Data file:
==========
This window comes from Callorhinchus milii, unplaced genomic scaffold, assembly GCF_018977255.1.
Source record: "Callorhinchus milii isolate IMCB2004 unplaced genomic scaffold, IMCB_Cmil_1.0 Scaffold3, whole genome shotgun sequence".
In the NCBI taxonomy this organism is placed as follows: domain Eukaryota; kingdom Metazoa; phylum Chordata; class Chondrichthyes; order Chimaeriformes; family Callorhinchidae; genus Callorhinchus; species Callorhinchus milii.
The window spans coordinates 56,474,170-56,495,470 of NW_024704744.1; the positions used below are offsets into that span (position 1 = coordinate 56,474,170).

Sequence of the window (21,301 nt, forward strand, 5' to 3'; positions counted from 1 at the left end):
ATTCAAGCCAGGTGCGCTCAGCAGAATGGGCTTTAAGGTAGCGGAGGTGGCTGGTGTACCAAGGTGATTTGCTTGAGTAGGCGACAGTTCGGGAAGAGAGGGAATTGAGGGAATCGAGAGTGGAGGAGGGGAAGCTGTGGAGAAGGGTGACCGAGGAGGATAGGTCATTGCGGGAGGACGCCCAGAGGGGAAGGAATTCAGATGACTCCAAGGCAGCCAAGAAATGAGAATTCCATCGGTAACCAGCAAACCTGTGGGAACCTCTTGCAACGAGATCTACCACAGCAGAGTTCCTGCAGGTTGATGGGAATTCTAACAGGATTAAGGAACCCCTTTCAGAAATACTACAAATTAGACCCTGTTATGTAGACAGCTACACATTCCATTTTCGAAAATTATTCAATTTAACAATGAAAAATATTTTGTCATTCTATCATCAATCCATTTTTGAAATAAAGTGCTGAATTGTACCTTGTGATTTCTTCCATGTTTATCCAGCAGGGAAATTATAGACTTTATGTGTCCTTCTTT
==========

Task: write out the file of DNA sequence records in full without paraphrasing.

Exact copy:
This window comes from Callorhinchus milii, unplaced genomic scaffold, assembly GCF_018977255.1.
Source record: "Callorhinchus milii isolate IMCB2004 unplaced genomic scaffold, IMCB_Cmil_1.0 Scaffold3, whole genome shotgun sequence".
In the NCBI taxonomy this organism is placed as follows: domain Eukaryota; kingdom Metazoa; phylum Chordata; class Chondrichthyes; order Chimaeriformes; family Callorhinchidae; genus Callorhinchus; species Callorhinchus milii.
The window spans coordinates 56,474,170-56,495,470 of NW_024704744.1; the positions used below are offsets into that span (position 1 = coordinate 56,474,170).

Sequence of the window (21,301 nt, forward strand, 5' to 3'; positions counted from 1 at the left end):
ATTCAAGCCAGGTGCGCTCAGCAGAATGGGCTTTAAGGTAGCGGAGGTGGCTGGTGTACCAAGGTGATTTGCTTGAGTAGGCGACAGTTCGGGAAGAGAGGGAATTGAGGGAATCGAGAGTGGAGGAGGGGAAGCTGTGGAGAAGGGTGACCGAGGAGGATAGGTCATTGCGGGAGGACGCCCAGAGGGGAAGGAATTCAGATGACTCCAAGGCAGCCAAGAAATGAGAATTCCATCGGTAACCAGCAAACCTGTGGGAACCTCTTGCAACGAGATCTACCACAGCAGAGTTCCTGCAGGTTGATGGGAATTCTAACAGGATTAAGGAACCCCTTTCAGAAATACTACAAATTAGACCCTGTTATGTAGACAGCTACACATTCCATTTTCGAAAATTATTCAATTTAACAATGAAAAATATTTTGTCATTCTATCATCAATCCATTTTTGAAATAAAGTGCTGAATTGTACCTTGTGATTTCTTCCATGTTTATCCAGCAGGGAAATTATAGACTTTATGTGTCCTTCTTT